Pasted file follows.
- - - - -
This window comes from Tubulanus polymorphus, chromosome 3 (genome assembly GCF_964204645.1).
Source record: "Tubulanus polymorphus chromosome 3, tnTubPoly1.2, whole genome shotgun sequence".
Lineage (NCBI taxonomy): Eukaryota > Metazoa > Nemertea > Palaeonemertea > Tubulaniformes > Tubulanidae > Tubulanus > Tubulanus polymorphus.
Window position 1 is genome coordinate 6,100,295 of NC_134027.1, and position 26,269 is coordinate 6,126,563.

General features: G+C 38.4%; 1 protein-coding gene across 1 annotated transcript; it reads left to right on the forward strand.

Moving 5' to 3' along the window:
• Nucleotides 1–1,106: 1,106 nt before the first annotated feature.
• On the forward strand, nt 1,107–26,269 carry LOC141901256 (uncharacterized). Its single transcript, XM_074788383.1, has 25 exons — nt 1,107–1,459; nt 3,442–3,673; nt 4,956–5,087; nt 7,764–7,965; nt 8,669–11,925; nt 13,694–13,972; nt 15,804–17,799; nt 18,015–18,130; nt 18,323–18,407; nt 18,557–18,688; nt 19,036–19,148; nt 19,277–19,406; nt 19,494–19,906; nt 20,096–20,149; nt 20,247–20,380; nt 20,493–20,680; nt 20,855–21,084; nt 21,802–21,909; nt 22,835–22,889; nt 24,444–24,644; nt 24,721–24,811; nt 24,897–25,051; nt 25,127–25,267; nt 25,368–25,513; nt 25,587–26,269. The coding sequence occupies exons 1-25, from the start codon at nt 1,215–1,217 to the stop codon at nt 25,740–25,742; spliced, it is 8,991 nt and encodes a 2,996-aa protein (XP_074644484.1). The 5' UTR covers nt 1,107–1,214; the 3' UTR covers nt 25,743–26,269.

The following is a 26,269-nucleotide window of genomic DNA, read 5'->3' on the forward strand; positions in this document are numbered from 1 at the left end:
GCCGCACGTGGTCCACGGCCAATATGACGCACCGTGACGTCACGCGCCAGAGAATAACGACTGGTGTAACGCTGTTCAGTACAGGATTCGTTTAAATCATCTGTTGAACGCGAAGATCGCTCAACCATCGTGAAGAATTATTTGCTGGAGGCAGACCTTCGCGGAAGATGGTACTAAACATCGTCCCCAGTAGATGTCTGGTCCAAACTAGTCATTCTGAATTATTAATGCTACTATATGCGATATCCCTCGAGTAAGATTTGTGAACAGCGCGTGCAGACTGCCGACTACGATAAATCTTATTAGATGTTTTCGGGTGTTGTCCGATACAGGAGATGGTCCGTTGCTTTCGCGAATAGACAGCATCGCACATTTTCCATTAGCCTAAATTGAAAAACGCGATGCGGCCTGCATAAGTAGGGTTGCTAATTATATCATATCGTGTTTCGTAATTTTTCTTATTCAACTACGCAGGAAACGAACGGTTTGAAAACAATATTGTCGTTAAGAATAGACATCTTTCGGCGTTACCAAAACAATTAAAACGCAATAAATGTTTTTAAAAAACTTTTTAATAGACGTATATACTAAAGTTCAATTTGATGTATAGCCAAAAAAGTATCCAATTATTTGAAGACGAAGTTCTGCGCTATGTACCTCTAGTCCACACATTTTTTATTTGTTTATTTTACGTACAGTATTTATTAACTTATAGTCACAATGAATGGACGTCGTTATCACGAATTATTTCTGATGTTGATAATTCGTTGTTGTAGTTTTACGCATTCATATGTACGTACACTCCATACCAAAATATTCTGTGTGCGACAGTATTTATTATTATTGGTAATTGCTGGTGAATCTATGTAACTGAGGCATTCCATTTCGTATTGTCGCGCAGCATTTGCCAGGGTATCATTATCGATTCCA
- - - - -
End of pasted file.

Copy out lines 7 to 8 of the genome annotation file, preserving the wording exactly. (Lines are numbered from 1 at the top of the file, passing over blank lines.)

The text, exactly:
• Nucleotides 1–1,106: 1,106 nt before the first annotated feature.
• On the forward strand, nt 1,107–26,269 carry LOC141901256 (uncharacterized). Its single transcript, XM_074788383.1, has 25 exons — nt 1,107–1,459; nt 3,442–3,673; nt 4,956–5,087; nt 7,764–7,965; nt 8,669–11,925; nt 13,694–13,972; nt 15,804–17,799; nt 18,015–18,130; nt 18,323–18,407; nt 18,557–18,688; nt 19,036–19,148; nt 19,277–19,406; nt 19,494–19,906; nt 20,096–20,149; nt 20,247–20,380; nt 20,493–20,680; nt 20,855–21,084; nt 21,802–21,909; nt 22,835–22,889; nt 24,444–24,644; nt 24,721–24,811; nt 24,897–25,051; nt 25,127–25,267; nt 25,368–25,513; nt 25,587–26,269. The coding sequence occupies exons 1-25, from the start codon at nt 1,215–1,217 to the stop codon at nt 25,740–25,742; spliced, it is 8,991 nt and encodes a 2,996-aa protein (XP_074644484.1). The 5' UTR covers nt 1,107–1,214; the 3' UTR covers nt 25,743–26,269.